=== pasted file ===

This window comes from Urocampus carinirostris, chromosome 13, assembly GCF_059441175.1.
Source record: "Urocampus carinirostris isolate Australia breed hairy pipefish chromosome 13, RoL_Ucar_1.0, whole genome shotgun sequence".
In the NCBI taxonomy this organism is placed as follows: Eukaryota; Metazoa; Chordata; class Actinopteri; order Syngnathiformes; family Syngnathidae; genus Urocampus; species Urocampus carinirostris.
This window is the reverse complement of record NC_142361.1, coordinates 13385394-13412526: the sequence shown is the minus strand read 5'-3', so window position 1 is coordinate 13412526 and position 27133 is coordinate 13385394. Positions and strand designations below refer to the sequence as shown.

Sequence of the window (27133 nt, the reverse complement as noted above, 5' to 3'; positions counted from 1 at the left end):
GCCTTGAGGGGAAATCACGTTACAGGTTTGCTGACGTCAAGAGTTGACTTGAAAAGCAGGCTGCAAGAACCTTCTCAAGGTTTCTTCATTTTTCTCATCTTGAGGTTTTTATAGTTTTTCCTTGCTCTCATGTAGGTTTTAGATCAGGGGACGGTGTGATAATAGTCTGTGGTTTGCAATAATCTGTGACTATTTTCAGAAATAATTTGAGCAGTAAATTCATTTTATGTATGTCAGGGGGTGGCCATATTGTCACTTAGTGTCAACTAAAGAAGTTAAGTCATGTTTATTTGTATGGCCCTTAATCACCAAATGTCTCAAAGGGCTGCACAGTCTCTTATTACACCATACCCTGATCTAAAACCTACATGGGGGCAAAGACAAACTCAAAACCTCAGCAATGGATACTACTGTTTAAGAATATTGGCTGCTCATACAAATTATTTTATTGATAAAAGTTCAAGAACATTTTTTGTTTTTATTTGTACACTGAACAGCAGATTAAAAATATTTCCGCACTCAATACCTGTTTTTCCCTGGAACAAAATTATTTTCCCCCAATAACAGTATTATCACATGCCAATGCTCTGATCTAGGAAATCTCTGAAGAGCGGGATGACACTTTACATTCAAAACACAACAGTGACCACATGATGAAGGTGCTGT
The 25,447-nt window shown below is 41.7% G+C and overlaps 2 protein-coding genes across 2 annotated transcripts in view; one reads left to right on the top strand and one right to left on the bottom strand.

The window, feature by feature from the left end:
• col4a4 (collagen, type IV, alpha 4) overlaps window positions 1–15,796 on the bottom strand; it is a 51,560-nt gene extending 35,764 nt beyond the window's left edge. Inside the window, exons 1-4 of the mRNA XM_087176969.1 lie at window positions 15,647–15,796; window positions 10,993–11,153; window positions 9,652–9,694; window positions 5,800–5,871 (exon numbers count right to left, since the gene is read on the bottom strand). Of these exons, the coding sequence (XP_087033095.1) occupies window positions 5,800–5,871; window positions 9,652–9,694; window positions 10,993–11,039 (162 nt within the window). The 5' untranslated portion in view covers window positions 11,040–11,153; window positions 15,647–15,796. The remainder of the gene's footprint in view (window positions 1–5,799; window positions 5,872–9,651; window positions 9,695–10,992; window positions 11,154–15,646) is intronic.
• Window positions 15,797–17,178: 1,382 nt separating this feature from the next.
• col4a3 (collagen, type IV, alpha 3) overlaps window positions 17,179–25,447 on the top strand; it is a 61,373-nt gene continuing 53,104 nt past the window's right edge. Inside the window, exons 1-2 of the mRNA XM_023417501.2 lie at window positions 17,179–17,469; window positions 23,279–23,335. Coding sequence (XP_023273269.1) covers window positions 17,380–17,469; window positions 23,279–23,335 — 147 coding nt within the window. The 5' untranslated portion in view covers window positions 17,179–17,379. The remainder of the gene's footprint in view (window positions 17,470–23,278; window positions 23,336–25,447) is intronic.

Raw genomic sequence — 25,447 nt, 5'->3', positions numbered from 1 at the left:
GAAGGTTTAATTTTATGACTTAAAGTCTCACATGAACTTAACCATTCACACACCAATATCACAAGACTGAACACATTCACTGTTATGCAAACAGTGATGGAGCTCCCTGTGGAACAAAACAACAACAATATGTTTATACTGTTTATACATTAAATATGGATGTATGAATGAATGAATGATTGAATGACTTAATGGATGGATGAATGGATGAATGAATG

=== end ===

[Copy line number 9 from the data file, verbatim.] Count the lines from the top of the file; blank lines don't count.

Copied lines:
• col4a4 (collagen, type IV, alpha 4) overlaps window positions 1–15,796 on the bottom strand; it is a 51,560-nt gene extending 35,764 nt beyond the window's left edge. Inside the window, exons 1-4 of the mRNA XM_087176969.1 lie at window positions 15,647–15,796; window positions 10,993–11,153; window positions 9,652–9,694; window positions 5,800–5,871 (exon numbers count right to left, since the gene is read on the bottom strand). Of these exons, the coding sequence (XP_087033095.1) occupies window positions 5,800–5,871; window positions 9,652–9,694; window positions 10,993–11,039 (162 nt within the window). The 5' untranslated portion in view covers window positions 11,040–11,153; window positions 15,647–15,796. The remainder of the gene's footprint in view (window positions 1–5,799; window positions 5,872–9,651; window positions 9,695–10,992; window positions 11,154–15,646) is intronic.